What a wonderful ski I had this morning with one of my best friends and my old dog Duke trotting at my side. Our pets are our constant companions. The local Nordic areas all recognize this and have designated areas for people to ski with their dogs. This separation is needed because many dogs are not trained to be around skis and other people on skis. Pet owners can always work to socialize their pets and, the more socialization they receive, the better the animals react. Not only is the socialization important to be around other people and other pets, but getting them used to every type of situation possible so they don’t defend themselves violently by incessant barking or even biting from fear.
Fear is often transmitted by the pet owner. Owners are often afraid of the reaction the pet will have or some don’t care. They let the pet take control of the situation when they need to call the pet to their side, take Alpha control by calming down the animal, and letting the animal know that there is no danger in the situation. It may take a few tries or a few moments to get the pet’s attention refocused or for you to calm yourself down sufficiently to project calmness. This is often very difficult to achieve when an animal has assumed this dominant role before. Perhaps the best way to handle this role assignment is practice in a situation less difficult until the animal and you respond more positively.
Another problem is that many owners do not keep track of their pet enough in encounter situations and, when left on his/her own, the pet may become aggressive. This happened recently at Snow Mountain Ranch Nordic Center when a dog, not under proper supervision or restraint, went around the service counter and bit one of the staff in the leg going all the way to the bone. And she was even doing her work – not paying attention to the animal as this should not have been a concern. This immediately provoked a justified reaction to ban all dogs from inside the Nordic Center and ask them to be tied up outside. Even outside, dogs have been known to approach people from behind and project domination and make people very nervous about the situation as happened to Jeff Russell.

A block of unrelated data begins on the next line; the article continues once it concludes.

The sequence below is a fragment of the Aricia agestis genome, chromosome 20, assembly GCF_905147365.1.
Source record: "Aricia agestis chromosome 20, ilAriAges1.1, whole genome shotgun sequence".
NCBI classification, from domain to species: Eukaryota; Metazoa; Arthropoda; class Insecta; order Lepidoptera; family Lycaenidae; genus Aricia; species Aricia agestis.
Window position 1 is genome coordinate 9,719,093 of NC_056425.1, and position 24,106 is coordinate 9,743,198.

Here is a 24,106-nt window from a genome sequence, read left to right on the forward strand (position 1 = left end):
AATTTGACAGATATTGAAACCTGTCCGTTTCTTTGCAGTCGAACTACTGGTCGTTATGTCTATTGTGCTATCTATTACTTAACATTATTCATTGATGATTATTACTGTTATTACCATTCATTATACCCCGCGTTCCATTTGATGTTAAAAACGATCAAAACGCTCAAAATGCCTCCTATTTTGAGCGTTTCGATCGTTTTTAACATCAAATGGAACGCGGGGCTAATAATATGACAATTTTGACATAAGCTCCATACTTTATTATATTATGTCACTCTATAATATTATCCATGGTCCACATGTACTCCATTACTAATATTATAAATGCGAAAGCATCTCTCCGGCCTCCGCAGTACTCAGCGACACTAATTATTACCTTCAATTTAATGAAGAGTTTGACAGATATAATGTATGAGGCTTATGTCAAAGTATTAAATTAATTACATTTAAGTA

How many dogs have been in that Nordic Center over the 30 or so years that have been well behaved, friendly to all staff and customers alike, and a pleasure to be around? Why does someone who does not believe their animal is capable of such behavior ruin a good situation for everyone? Owners must take responsibility and manage a pet appropriately or not put the pet into such a situation.
Think about your pet… What reaction do you see when the animal is scared or unfamiliar? Keep them with you, assert your calm Alpha to take control and you pet will respond better and better with each encounter. I always try to teach kids (and adults too) to ask first before approaching a dog. I remind them that an owner may respond that the pet should not be touched and request that you stay away. That is advised for a reason. Heed the warning! Or if you get a positive response, let the owner introduce you to the dog and you can show love as appropriate. Happy ending for all – the oxytocin produced is a calming hormone that produces warm feelings and bonding effects for both the pet and the person.